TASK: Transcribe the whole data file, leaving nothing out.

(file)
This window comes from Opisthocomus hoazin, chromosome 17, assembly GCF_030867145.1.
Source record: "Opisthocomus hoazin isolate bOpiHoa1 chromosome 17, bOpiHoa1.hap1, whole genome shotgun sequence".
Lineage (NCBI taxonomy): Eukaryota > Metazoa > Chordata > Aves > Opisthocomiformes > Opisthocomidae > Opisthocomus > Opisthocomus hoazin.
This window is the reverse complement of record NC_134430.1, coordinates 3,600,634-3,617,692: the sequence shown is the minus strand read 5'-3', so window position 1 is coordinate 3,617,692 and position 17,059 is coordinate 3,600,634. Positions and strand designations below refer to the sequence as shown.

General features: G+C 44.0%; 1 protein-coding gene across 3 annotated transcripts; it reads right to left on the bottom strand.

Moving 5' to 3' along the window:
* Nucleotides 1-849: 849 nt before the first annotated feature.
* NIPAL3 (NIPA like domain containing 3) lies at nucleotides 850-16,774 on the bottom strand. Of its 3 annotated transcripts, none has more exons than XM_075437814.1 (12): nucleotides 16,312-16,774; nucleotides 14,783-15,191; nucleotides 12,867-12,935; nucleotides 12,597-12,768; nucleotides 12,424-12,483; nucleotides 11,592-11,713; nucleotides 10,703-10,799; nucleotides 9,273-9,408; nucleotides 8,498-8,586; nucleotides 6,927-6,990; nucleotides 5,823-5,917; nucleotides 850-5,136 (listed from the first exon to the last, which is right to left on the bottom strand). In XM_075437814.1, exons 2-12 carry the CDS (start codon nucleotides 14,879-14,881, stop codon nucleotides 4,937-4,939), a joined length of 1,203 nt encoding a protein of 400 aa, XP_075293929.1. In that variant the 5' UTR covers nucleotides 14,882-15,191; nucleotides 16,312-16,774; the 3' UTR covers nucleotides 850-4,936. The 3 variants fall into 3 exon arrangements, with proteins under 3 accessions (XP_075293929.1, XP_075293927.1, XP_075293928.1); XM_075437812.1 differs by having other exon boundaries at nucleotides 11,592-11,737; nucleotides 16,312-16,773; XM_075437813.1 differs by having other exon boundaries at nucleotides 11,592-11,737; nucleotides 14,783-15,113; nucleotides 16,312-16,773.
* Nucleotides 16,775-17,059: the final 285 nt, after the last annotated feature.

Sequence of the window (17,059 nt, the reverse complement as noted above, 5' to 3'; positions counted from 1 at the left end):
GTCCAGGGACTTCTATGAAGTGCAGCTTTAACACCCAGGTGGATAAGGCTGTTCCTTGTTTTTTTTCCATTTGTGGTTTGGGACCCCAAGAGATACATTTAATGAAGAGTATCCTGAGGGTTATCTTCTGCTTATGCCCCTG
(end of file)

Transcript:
This window comes from Opisthocomus hoazin, chromosome 17, assembly GCF_030867145.1.
Source record: "Opisthocomus hoazin isolate bOpiHoa1 chromosome 17, bOpiHoa1.hap1, whole genome shotgun sequence".
Lineage (NCBI taxonomy): Eukaryota > Metazoa > Chordata > Aves > Opisthocomiformes > Opisthocomidae > Opisthocomus > Opisthocomus hoazin.
This window is the reverse complement of record NC_134430.1, coordinates 3,600,634-3,617,692: the sequence shown is the minus strand read 5'-3', so window position 1 is coordinate 3,617,692 and position 17,059 is coordinate 3,600,634. Positions and strand designations below refer to the sequence as shown.

General features: G+C 44.0%; 1 protein-coding gene across 3 annotated transcripts; it reads right to left on the bottom strand.

Moving 5' to 3' along the window:
* Nucleotides 1-849: 849 nt before the first annotated feature.
* NIPAL3 (NIPA like domain containing 3) lies at nucleotides 850-16,774 on the bottom strand. Of its 3 annotated transcripts, none has more exons than XM_075437814.1 (12): nucleotides 16,312-16,774; nucleotides 14,783-15,191; nucleotides 12,867-12,935; nucleotides 12,597-12,768; nucleotides 12,424-12,483; nucleotides 11,592-11,713; nucleotides 10,703-10,799; nucleotides 9,273-9,408; nucleotides 8,498-8,586; nucleotides 6,927-6,990; nucleotides 5,823-5,917; nucleotides 850-5,136 (listed from the first exon to the last, which is right to left on the bottom strand). In XM_075437814.1, exons 2-12 carry the CDS (start codon nucleotides 14,879-14,881, stop codon nucleotides 4,937-4,939), a joined length of 1,203 nt encoding a protein of 400 aa, XP_075293929.1. In that variant the 5' UTR covers nucleotides 14,882-15,191; nucleotides 16,312-16,774; the 3' UTR covers nucleotides 850-4,936. The 3 variants fall into 3 exon arrangements, with proteins under 3 accessions (XP_075293929.1, XP_075293927.1, XP_075293928.1); XM_075437812.1 differs by having other exon boundaries at nucleotides 11,592-11,737; nucleotides 16,312-16,773; XM_075437813.1 differs by having other exon boundaries at nucleotides 11,592-11,737; nucleotides 14,783-15,113; nucleotides 16,312-16,773.
* Nucleotides 16,775-17,059: the final 285 nt, after the last annotated feature.

Sequence of the window (17,059 nt, the reverse complement as noted above, 5' to 3'; positions counted from 1 at the left end):
GTCCAGGGACTTCTATGAAGTGCAGCTTTAACACCCAGGTGGATAAGGCTGTTCCTTGTTTTTTTTCCATTTGTGGTTTGGGACCCCAAGAGATACATTTAATGAAGAGTATCCTGAGGGTTATCTTCTGCTTATGCCCCTG